It is well documented that occupational noise exposure is associated with permanent hearing loss [8,9,10,11]. In our study, we found 53.3% of pathological audiograms. This prevalence is similar to that of Witness et al. in Tanzania who reported hearing loss in 53.8% of power plant workers [3]. In Ghana, Kitcherr et al. reported a 43.6% prevalence of noise-induced hearing loss in mill workers [5]. In the Lagos metropolis, Osibogum et al. reported hearing impairment in 79.8% of textile workers [12]. In India, Dube et al. reported a high prevalence of hearing loss (97%) among cotton gin workers [13].

It should be noted that self-reported hearing loss does not reflect the actual rate of hearing loss on audiometric testing, which indicates that individuals may not correctly recognize hearing loss. The earliest signs of hearing loss are audiometric, such as auditory fatigue, which results in an “audiometric notch” usually at 4000 Hz thereafter but can also be observed at 3000 Hz and more variably at 6000 Hz depending on the frequency range of noise exposure [14]. In this study, the prevalence of self-reported hearing loss was only 17.3%, while that of audiometric testing was 53.3%. This finding was also made by Kitcher et al. who found a rate of 23.8% self-reported loss compared to 43.6% on audiometric tests. In the literature, several studies have shown a discrepancy between measured and perceived hearing loss [15,16,17,18]. It would be wise to recommend serial audiometry as a means of monitoring the hearing of noise-exposed workers.

Tinnitus is a significant problem for workers exposed to noise [19]. Tinnitus frequently coexists in people with noise-induced hearing loss [20, 21]. However, it can also serve as a warning sign that hearing loss is at risk [22]. In our study, we found a higher prevalence of tinnitus (32.6%). In Spain, Pelegrin et al. noted tinnitus in 10.7% of noise-exposed workers [23]. In Myanmar, the study by Zaw AK et al., workers who reported tinnitus were 3 times more likely to develop hearing loss than those who did not [19]. This result was in agreement with various studies conducted in Canada by Feder K. et al. that reported a high prevalence of tinnitus in workers exposed to hazardous noise [22].

In this study, 68.5% of the workers had nonauditory signs such as irritability, headaches, tendency to raise their voice when speaking, and insomnia. There is growing evidence of nonauditory effects of noise exposure on public health. Observational and experimental studies have shown that noise exposure causes annoyance, disrupts sleep and causes daytime sleepiness, affects patient outcomes and staff performance in hospitals, increases the occurrence of hypertension and cardiovascular disease, and impairs cognitive performance in school children [24].


Workers in the N’Djamena power plant stations are exposed to a very high level of noise pollution that is dangerous for human health; they are subjected to real hearing impairment. The self-reported hearing loss underrepresented the incidence of hearing loss actually found in an audiometry. Moreover, other nonauditory effects (nervousness, headaches, sleep disorders) were reported by workers.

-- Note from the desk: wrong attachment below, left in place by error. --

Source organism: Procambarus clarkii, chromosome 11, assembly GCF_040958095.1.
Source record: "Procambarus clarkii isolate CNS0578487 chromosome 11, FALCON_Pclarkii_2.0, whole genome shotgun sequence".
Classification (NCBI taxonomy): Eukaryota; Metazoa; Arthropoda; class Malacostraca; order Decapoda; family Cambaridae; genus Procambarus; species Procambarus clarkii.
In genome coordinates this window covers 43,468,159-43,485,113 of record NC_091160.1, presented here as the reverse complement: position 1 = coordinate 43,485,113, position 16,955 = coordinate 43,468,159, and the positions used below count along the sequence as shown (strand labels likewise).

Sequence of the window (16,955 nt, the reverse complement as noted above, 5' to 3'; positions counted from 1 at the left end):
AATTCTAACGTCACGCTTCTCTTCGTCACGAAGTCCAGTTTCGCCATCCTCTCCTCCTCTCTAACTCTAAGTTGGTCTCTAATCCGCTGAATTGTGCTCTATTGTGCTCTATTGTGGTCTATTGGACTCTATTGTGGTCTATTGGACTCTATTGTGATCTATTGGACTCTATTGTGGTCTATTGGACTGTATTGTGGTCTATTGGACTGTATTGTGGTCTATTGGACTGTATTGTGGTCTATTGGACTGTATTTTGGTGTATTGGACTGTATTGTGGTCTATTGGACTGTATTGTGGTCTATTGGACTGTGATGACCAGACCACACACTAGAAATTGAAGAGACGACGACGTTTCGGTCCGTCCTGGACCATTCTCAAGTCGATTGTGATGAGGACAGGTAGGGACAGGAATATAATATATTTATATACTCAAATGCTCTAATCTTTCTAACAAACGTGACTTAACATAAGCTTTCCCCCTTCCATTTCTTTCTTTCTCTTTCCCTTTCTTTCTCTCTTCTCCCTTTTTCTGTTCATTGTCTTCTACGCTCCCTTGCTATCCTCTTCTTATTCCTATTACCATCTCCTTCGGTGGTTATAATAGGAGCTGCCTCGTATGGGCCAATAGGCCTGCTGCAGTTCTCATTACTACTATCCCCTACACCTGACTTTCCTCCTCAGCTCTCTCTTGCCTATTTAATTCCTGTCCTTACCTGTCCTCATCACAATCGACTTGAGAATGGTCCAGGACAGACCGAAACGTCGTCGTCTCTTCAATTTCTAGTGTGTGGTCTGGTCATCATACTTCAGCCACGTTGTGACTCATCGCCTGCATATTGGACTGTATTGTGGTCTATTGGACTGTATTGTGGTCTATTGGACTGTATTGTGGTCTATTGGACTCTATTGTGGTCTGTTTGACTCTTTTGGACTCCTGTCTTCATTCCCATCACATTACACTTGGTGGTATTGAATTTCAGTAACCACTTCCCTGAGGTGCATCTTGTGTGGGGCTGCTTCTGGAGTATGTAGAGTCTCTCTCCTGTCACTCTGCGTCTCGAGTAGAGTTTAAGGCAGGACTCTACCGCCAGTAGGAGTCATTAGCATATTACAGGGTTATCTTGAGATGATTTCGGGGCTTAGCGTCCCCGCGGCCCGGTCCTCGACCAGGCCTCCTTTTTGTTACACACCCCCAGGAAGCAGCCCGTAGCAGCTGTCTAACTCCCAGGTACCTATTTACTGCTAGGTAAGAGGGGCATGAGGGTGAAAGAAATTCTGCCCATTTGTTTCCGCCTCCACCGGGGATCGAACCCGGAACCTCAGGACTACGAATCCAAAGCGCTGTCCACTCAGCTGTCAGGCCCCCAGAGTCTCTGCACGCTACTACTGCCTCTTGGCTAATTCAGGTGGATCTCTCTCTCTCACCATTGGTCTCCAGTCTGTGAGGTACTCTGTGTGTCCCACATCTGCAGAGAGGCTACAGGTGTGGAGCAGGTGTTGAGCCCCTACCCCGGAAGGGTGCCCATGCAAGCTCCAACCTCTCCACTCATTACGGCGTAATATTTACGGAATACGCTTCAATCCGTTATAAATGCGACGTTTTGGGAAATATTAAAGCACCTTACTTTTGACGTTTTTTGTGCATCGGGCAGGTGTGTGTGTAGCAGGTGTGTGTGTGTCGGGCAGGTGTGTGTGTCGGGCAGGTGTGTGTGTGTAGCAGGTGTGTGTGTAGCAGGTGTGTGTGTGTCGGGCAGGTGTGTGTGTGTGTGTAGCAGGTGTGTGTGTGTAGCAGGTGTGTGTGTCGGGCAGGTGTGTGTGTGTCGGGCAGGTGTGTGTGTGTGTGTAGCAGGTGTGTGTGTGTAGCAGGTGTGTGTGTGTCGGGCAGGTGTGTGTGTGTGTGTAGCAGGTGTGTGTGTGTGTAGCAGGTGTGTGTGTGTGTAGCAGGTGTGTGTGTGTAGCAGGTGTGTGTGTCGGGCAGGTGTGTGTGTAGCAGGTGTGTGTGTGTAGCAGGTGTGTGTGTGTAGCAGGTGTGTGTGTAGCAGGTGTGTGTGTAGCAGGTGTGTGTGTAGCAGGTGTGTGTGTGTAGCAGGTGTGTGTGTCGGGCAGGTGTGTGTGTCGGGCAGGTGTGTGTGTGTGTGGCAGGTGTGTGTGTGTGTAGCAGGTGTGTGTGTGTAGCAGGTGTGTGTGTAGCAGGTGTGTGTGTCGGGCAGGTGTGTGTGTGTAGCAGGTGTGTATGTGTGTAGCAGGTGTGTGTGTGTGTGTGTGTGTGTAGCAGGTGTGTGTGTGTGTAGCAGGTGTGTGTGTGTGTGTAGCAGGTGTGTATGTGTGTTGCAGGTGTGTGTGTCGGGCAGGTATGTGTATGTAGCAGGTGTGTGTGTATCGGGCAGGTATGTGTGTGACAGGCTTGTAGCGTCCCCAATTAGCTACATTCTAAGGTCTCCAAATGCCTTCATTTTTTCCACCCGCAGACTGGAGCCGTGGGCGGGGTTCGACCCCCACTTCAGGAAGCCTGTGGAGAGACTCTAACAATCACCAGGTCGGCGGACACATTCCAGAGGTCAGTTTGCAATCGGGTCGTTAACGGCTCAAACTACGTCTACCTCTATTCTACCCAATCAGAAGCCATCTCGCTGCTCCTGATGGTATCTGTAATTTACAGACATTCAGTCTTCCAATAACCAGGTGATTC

For better safety, the acquisition of machines with regulated noise levels is desirable. The audiometric test should be integrated into the follow-up assessment of all employees working in a hazardous noise environment.

Availability of data and materials

The datasets used and/or analyzed during this study are available from the corresponding author upon reasonable request.


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The authors would like to express their gratitude to all the employees of the two power plants in N’Djamena for their participation in this study, for the local authorities for their permission to collect data, and for the director of production for his involvement in this work.


The authors did not receive support from any organization for this study.

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Authors and Affiliations



All authors contributed to the design and development of this work. AAT was responsible for analyzing the data and writing the manuscript. The preparation of the material and data collection were carried out by AAY, MSMM, TF, and YAA. CA was responsible for correcting the form and content. All authors have read and approved the final manuscript.

Corresponding author

Correspondence to Aboubakar Assidick Taoussi.

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Ethics approval and consent to participate

The study had been authorized by the ethics committee of the Renaissance University Hospital (reference no. 207/MSP/DGHR/DM/DAF/20). The study had been complied with the 2013 Declaration of Helsinki. All the patients were consented to participate in the study.

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A verbal consent was obtained from participants for the publication of the data.

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The authors declare that they have no competing interests.

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Taoussi, A.A., Yassine, As.A., Malloum, M.S.M. et al. Effects of noise exposure among industrial workers in power plants of the National Electricity Company in N’Djamena, Chad. Egypt J Otolaryngol 38, 63 (2022).

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  • Effects of noise
  • Noise nuisance
  • Measuring device
  • Power plant workers